By now I'm sure many of you have seen this laughably awful article, "To Create a Winner, You Have to Find the Winners," by Mike Tully that appeared in the New York Times yesterday. In it, the author advances the patently absurd and anti-statistical argument (while, of course, still resorting to less useful statistics to make his point) that the value of players can be measured not by stats typically understood to represent, you know, players' value, but their team's record in games they play. He writes:
The consistent winner is not always the fastest runner or the hardest shot. It's the person who can read the subtleties of the game and knows when certain actions can make a difference. It's the person who involves and inspires teammates, creating emotion or a sense of mission. Coaches have a special name for such a player: starter.
Despite significant gains made by proponents of objective, statistical baseball analysis in recent years, it appears as if the "anti-SABR/anti-Moneyball" crowd has mounted something of a small pushback over the past few weeks.
First, there was the news of The Beauty of Short Hops: How Chance and Circumstance Confound the Moneyball Approach to Baseball. This new book by Alan and Sheldon Hirsch which purports to offer both a refutation of Billy Beane's methods for building a competitive team on a small budget using non-traditional statistics and argues for rejecting statistical analysis in favor of appreciating the game's intrinsic "beauty". As Alan Hirsch writes of his ill-conceived book:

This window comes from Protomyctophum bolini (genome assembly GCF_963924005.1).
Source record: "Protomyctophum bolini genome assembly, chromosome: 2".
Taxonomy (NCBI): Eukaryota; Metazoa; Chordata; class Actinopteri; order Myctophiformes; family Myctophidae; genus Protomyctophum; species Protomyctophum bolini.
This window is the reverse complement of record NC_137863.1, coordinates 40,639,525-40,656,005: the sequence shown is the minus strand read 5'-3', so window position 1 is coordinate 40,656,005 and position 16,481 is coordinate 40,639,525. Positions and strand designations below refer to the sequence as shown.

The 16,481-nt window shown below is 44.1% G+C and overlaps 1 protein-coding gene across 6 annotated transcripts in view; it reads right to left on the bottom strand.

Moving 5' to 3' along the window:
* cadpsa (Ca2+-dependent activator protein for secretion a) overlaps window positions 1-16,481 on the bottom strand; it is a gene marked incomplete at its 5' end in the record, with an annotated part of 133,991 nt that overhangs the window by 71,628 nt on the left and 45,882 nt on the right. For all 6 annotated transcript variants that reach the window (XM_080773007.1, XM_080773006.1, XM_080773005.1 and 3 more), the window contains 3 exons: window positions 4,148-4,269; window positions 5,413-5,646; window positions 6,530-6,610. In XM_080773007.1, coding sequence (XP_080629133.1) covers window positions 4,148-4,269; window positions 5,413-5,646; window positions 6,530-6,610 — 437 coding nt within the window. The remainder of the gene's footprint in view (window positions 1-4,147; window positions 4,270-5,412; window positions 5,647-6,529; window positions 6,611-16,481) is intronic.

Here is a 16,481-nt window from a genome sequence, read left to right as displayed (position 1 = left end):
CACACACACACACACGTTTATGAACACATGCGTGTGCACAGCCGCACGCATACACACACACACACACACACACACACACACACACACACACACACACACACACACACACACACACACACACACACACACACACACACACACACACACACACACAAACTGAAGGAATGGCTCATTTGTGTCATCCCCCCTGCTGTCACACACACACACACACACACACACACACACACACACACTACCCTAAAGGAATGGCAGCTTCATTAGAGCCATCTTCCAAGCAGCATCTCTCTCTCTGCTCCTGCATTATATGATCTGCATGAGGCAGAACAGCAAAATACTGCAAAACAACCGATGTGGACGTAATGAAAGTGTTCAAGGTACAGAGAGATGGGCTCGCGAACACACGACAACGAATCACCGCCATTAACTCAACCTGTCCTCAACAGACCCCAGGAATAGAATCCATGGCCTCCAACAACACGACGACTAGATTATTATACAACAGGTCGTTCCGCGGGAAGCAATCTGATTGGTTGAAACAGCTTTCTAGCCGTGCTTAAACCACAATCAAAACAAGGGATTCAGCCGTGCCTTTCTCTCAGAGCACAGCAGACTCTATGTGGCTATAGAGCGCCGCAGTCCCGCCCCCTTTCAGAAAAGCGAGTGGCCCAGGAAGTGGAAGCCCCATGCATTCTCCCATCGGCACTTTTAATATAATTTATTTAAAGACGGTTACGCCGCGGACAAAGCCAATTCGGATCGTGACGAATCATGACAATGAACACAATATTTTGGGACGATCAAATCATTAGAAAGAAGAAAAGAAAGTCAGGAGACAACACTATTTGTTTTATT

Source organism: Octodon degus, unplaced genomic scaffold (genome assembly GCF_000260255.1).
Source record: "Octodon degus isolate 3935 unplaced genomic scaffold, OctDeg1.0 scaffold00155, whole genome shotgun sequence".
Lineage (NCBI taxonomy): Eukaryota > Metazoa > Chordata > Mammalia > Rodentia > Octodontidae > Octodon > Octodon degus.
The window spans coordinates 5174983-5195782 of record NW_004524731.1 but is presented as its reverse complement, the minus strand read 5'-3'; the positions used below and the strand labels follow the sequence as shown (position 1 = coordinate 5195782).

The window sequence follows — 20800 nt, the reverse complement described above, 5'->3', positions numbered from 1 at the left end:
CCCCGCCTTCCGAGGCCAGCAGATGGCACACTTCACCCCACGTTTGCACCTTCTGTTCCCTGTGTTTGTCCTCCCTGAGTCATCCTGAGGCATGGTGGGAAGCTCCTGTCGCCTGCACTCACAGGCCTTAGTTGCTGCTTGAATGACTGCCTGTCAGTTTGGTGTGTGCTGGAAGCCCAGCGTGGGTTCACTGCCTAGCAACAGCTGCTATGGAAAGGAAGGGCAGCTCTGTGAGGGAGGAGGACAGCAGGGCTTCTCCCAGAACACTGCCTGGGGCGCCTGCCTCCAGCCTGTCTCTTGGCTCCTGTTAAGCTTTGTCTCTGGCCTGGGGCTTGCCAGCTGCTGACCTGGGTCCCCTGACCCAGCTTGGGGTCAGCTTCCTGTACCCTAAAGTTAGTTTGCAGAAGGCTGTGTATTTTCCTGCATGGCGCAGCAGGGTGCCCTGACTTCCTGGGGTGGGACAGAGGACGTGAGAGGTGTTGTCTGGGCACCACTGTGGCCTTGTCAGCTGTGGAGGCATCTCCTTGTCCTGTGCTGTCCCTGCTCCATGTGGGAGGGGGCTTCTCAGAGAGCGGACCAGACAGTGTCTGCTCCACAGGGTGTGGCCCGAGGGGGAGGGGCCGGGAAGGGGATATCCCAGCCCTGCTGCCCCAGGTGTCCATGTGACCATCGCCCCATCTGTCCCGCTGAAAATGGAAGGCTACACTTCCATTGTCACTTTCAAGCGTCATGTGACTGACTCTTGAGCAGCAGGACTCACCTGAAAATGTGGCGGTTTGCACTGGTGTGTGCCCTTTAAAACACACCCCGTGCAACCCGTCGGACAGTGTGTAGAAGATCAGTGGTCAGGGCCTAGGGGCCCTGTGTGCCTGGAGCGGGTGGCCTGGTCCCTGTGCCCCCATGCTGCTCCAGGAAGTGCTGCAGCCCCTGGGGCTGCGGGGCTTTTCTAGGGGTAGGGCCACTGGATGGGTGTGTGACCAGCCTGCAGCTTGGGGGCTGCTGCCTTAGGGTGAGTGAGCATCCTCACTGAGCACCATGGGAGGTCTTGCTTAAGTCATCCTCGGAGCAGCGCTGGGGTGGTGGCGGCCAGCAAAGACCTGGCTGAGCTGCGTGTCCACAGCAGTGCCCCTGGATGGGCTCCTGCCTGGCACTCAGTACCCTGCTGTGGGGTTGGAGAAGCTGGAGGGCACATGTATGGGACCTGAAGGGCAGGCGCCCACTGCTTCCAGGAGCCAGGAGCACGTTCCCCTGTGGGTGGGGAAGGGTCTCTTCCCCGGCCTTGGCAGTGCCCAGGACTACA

A few decades ago, Bill James was just a numbers-loving baseball nut whose annual "book", a mimeographed collection of his eclectic thoughts, attracted roughly 75 buyers. Today, the movement James pioneered (called "sabermetrics") is taking over baseball. Believers in sabermetrics permeate the media and, increasingly, the front offices of major league teams. The catalyst was Moneyball, Michael Lewis' best-selling book that describes how, in the early 2000s, the Oakland A's thrived because their General Manager, Billy Beane, employed insights culled from sabermetrics.
More importantly, the saber-obsession with numbers occludes a major aspect of baseball's beauty - its narrative richness and relentless capacity to surprise. Baseball, thank goodness, transcends and often defies quantitative analysis. Games are decided by bad hops and bad calls, broken bats, sun and wind, pigeons in the outfield, and fans who obstruct players, among other unforeseeable contingencies That may seem obvious (apart from the pigeons), but not to the folks who increasingly run the show. Rather than celebrating baseball's delightfully spontaneous quality, sabermetricians deny it or rebel against it.